I became a Mother in Oct 2017, and life has never been the same. My life changing wasn't a surprise, but the WAY it changed seemed almost inexplicable. One thing was clear though, and it still boggles my mind, working mothers aren't given the support they need. Whether it's gender parity in raising children and running a household, or from the business world in its systems and policies. Our culture and society hasn't prioritized parenting enough to make having a job and being a mother an easy thing to negotiate. The ways in which working mothers need support is endless, so I sat down with four working moms that I truly adore and respect and got their thoughts on the matter.

Garnett: Why did you decide to be a mother?

Gordon: I always wanted to be a mom. I made the choice to have children early because I didn't want to be an older mom who couldn't run around with her children and enjoy the fun times they love to have. But after having children at a young age, and seeing how it affected my career, I wonder if it would've been better to have children later in life. I guess I'll never know.

Garnett: What do you know about motherhood now that you didn't know before you had a kid?

Gordon: I didn't know just how exhausting it could be. I didn't know just how much time you spend worrying about your children, about your parenting, about what other people think about your children and your parenting. But I also know now that motherhood is unique to each mother and child. It is an experience that no one else has the right to comment on, and I no longer care about anyone else's opinion about how I parent.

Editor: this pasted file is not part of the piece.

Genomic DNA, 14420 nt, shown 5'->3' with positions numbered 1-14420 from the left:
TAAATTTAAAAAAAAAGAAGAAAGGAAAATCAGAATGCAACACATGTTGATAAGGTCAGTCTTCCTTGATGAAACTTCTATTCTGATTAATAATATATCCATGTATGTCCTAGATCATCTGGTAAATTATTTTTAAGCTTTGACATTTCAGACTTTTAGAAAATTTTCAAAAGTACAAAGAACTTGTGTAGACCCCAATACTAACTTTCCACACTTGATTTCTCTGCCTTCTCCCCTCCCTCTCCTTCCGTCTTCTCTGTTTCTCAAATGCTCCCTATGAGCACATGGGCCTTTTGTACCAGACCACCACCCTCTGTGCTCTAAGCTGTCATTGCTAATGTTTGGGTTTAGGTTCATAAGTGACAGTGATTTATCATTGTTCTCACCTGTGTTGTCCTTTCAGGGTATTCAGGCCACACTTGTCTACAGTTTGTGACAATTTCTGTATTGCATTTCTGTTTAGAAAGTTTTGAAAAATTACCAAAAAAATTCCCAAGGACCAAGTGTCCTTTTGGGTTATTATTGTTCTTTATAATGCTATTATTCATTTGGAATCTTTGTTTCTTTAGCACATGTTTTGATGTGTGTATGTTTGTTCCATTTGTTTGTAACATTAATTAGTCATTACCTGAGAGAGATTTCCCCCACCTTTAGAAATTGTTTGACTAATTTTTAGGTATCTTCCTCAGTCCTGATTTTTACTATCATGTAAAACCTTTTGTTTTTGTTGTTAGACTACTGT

Garnett: What do you know about being a working mother that you didn't know before you had a kid?

Gordon: I didn't know how important it could be for children to see their mothers work. And not only work, but enjoy what they do. We are role models, and if we trudge through life tired and unhappy with our work, we set our children up to do the same. We make settling normal.

Garnett: What important changes need to be made to support working mothers?

Gordon: Flexibility is key. Flexibility and authority over our work. We shouldn't have to ask for permission to get up from our desk and leave our job if the school calls and our child is sick. Just as we are responsible enough to take care of our sick child, we are responsible to take care of our work, and we will get it done. If you can't trust your employees to do that, then why hire them in the first place?

Laura Garnett: Why did you decide to be a mother?

Dana Galin: I spent a lot of time considering motherhood. I didn't get married until I was 38, and by the time we started trying to have kids, I was told that I was of "advanced maternal age," so at high risk. We didn't have much luck conceiving on our own, but I wasn't going to stop. Why did I do it all? Because my greatest superpower is love. I had great role models who showed me that there is an unlimited supply of it. Who better to share my heart and personal growth with, then a child...our child.

Garnett: What do you know about motherhood now that you didn't know before you had a kid?

Galin: I am a seeker who has always yearned to grow and develop as a human being. If you wake up to it, having a child is one of the most effective ways to stretch yourself and evolve as a person. It's not that I didn't anticipate this, I just couldn't imagine how it would feel in my bones to have a front row seat to my own incompetence. I'm not denigrating myself, rather, I'm acknowledging that to grow, you have to admit what you don't know. I am reminded of what I don't know every day as a mother. While it can be extraordinarily challenging, I wouldn't change it for the world.

Garnett: What do you know about being a working mother that you didn't know before you had a kid?

Galin: There is no such thing as balance. I have had to reframe how I think about it. I believe we do ourselves a disservice by expecting that we can achieve it. Some days balance looks like I am on the road putting 1,000 percent of my energy into my leadership coaching business, and some days I have to disappear from work and allocate my time and focus to my family. So, balance for me has to be viewed at the 10,000-foot level. It's not a zero-sum game. Otherwise, I can make myself crazy with self-judgment around being "enough" in both spheres.

Garnett: What important changes need to be made to support working mothers?